After a rigged study is planted in a medical journal, the next step in the marketing scam is to provide a favorable report on the findings, also ghost-written by the drug maker or a PR firm, in a press release that is sent out to all the major news outlets which guarantees that headlines about the results will appear all over the world.
From there, the company uses the media to plant feature stories to reinforce the headline of the press release and in many cases, the news articles will quote the information verbatim from the drug maker's press release.
In the final act, the media provides the company with a platform for the "medical experts" to reach consumers to tout the new study on all the major networks in "news" segments which in turn sends patients running to their doctors with news of the miraculous new findings and demanding a prescription for the drug.
In the book, "Trust Us We're Experts," by Sheldon Rampton and John Stauber, the authors document the many techniques used by PR firms hired to pump out propaganda through the press and refer to the mainstream media as the "disinfotainment industry."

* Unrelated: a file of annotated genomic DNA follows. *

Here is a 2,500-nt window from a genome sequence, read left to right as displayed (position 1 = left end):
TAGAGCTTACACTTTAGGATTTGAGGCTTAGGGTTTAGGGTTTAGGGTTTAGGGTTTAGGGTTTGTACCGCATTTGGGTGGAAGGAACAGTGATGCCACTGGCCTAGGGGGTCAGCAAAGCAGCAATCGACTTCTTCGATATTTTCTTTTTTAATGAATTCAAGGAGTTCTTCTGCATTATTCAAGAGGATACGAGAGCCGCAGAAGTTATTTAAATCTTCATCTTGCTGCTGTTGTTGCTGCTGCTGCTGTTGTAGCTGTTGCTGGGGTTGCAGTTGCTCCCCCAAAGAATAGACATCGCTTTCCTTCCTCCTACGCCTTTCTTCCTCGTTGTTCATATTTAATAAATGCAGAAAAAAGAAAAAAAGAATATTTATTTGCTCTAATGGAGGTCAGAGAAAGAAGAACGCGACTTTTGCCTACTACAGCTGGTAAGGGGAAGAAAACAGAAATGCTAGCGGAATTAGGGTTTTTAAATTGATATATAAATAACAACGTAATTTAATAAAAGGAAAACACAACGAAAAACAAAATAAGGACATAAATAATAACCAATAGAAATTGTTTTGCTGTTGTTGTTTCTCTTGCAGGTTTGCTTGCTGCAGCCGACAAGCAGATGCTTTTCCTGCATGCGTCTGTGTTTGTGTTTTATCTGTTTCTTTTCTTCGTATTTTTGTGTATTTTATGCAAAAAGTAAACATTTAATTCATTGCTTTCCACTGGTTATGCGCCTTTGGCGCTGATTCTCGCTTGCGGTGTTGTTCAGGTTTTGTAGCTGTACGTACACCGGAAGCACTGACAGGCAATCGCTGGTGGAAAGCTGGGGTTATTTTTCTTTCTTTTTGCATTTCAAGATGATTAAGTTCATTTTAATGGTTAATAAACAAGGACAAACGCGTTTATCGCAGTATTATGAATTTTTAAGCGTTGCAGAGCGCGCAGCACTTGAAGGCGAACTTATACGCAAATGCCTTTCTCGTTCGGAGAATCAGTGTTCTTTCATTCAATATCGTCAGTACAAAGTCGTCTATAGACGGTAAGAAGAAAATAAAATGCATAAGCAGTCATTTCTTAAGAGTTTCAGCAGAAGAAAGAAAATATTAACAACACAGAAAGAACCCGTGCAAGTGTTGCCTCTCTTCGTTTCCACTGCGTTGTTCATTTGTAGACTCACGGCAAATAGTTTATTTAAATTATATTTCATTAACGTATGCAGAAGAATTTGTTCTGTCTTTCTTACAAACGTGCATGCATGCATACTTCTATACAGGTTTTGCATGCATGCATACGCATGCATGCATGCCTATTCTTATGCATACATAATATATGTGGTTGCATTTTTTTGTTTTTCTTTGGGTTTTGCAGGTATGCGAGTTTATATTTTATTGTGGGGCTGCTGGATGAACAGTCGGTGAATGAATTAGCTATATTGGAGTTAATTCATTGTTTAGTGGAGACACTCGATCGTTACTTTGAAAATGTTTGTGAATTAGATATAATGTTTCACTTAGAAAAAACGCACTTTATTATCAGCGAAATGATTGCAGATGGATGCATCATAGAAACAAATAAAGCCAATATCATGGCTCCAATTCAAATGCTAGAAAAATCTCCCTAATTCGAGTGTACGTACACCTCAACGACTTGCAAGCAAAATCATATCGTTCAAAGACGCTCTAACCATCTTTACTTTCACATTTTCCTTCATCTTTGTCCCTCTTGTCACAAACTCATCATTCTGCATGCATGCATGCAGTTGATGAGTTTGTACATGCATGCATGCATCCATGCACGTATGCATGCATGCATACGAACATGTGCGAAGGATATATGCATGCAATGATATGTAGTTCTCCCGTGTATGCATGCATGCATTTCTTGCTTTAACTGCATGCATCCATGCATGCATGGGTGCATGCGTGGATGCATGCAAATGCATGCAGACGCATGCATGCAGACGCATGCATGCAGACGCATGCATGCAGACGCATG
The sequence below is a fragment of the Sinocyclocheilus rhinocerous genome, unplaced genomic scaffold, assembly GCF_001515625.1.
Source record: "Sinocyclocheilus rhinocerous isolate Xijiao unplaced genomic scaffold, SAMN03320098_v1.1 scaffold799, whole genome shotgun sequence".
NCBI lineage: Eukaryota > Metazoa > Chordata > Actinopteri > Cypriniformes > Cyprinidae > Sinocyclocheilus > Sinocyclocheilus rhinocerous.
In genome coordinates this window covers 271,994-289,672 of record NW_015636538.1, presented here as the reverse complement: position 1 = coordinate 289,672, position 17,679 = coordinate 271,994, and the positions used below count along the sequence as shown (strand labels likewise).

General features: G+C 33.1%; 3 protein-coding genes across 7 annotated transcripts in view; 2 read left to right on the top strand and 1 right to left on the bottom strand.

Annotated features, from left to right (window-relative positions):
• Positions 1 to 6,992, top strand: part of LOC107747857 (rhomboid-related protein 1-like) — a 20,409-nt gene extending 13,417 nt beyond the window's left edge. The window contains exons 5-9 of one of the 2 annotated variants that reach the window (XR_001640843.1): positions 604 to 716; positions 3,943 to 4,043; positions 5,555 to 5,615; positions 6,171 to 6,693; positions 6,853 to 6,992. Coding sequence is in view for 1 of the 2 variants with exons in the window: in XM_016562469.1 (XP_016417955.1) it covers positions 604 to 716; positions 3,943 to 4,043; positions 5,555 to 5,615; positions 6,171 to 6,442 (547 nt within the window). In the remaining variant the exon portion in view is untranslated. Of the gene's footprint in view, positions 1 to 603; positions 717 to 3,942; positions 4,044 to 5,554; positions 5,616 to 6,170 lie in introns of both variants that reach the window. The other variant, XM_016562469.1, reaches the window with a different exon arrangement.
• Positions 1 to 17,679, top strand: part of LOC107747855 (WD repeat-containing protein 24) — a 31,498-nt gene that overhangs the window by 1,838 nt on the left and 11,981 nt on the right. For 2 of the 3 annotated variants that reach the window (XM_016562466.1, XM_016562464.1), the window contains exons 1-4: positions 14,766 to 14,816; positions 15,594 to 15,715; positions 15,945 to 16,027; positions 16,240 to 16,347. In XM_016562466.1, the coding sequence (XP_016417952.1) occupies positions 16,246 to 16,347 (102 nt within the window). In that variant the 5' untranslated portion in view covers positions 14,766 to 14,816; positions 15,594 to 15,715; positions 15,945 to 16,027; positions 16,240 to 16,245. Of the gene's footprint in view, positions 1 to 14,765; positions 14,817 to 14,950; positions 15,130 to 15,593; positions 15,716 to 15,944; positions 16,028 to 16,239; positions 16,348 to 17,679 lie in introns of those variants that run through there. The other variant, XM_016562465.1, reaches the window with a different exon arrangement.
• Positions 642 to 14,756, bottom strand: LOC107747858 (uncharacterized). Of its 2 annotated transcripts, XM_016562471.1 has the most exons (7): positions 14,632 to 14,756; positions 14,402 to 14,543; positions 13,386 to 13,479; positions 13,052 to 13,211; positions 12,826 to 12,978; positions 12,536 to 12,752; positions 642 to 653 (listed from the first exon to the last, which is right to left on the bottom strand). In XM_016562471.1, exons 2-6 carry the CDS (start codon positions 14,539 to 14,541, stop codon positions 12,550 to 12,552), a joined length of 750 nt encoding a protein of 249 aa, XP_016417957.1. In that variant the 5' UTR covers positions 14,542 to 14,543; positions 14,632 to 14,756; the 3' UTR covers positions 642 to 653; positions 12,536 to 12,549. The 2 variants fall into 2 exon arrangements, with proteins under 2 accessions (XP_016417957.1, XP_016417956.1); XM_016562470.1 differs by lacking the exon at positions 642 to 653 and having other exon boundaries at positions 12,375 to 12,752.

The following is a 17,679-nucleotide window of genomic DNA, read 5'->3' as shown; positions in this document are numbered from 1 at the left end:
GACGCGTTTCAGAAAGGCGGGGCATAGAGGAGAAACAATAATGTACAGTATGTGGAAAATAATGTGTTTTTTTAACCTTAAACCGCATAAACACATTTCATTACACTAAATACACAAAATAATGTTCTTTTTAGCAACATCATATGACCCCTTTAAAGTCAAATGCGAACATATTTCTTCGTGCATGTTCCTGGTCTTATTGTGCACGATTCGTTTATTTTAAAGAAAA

They report that the psychiatric manipulation industry is enormous and pays out about $10 billion a year to propaganda experts and that about 40% of all stories in the media are planted by PR firms.
Because most news stories on radio and TV are nothing more than a rehashing of stories published in newspapers, the book notes, the news Americans receive every day amounts to nothing but propaganda.
The success of the media backed campaign to sell SSRIs to pregnant women by discounting the years of studies showing serious harm to the fetus is clear evidence that "disinfotainment industry" is still paying high dividends to all shareholders in the US.